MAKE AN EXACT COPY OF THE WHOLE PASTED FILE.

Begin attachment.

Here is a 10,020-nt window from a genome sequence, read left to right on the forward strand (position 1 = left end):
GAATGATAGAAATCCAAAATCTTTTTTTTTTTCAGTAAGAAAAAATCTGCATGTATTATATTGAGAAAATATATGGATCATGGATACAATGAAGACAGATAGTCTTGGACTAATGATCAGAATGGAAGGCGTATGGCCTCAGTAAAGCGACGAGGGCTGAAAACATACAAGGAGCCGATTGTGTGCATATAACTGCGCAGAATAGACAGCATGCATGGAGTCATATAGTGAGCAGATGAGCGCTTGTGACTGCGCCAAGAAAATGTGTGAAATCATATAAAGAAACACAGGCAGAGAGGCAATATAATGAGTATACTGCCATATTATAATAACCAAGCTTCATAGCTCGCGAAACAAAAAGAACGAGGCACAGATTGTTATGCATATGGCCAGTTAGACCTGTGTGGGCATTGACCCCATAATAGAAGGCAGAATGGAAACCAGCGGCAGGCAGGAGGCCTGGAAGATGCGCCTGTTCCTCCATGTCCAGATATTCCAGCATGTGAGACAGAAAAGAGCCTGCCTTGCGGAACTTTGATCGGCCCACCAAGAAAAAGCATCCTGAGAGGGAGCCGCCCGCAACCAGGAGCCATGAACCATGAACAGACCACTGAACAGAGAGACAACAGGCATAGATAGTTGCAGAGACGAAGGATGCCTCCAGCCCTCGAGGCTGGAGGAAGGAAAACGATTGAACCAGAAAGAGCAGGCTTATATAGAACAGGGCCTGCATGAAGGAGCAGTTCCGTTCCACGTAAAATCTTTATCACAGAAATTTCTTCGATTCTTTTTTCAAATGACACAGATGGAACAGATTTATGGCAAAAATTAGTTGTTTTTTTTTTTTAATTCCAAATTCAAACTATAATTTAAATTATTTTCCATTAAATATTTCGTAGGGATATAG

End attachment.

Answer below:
Here is a 10,020-nt window from a genome sequence, read left to right on the forward strand (position 1 = left end):
GAATGATAGAAATCCAAAATCTTTTTTTTTTTCAGTAAGAAAAAATCTGCATGTATTATATTGAGAAAATATATGGATCATGGATACAATGAAGACAGATAGTCTTGGACTAATGATCAGAATGGAAGGCGTATGGCCTCAGTAAAGCGACGAGGGCTGAAAACATACAAGGAGCCGATTGTGTGCATATAACTGCGCAGAATAGACAGCATGCATGGAGTCATATAGTGAGCAGATGAGCGCTTGTGACTGCGCCAAGAAAATGTGTGAAATCATATAAAGAAACACAGGCAGAGAGGCAATATAATGAGTATACTGCCATATTATAATAACCAAGCTTCATAGCTCGCGAAACAAAAAGAACGAGGCACAGATTGTTATGCATATGGCCAGTTAGACCTGTGTGGGCATTGACCCCATAATAGAAGGCAGAATGGAAACCAGCGGCAGGCAGGAGGCCTGGAAGATGCGCCTGTTCCTCCATGTCCAGATATTCCAGCATGTGAGACAGAAAAGAGCCTGCCTTGCGGAACTTTGATCGGCCCACCAAGAAAAAGCATCCTGAGAGGGAGCCGCCCGCAACCAGGAGCCATGAACCATGAACAGACCACTGAACAGAGAGACAACAGGCATAGATAGTTGCAGAGACGAAGGATGCCTCCAGCCCTCGAGGCTGGAGGAAGGAAAACGATTGAACCAGAAAGAGCAGGCTTATATAGAACAGGGCCTGCATGAAGGAGCAGTTCCGTTCCACGTAAAATCTTTATCACAGAAATTTCTTCGATTCTTTTTTCAAATGACACAGATGGAACAGATTTATGGCAAAAATTAGTTGTTTTTTTTTTTTAATTCCAAATTCAAACTATAATTTAAATTATTTTCCATTAAATATTTCGTAGGGATATAG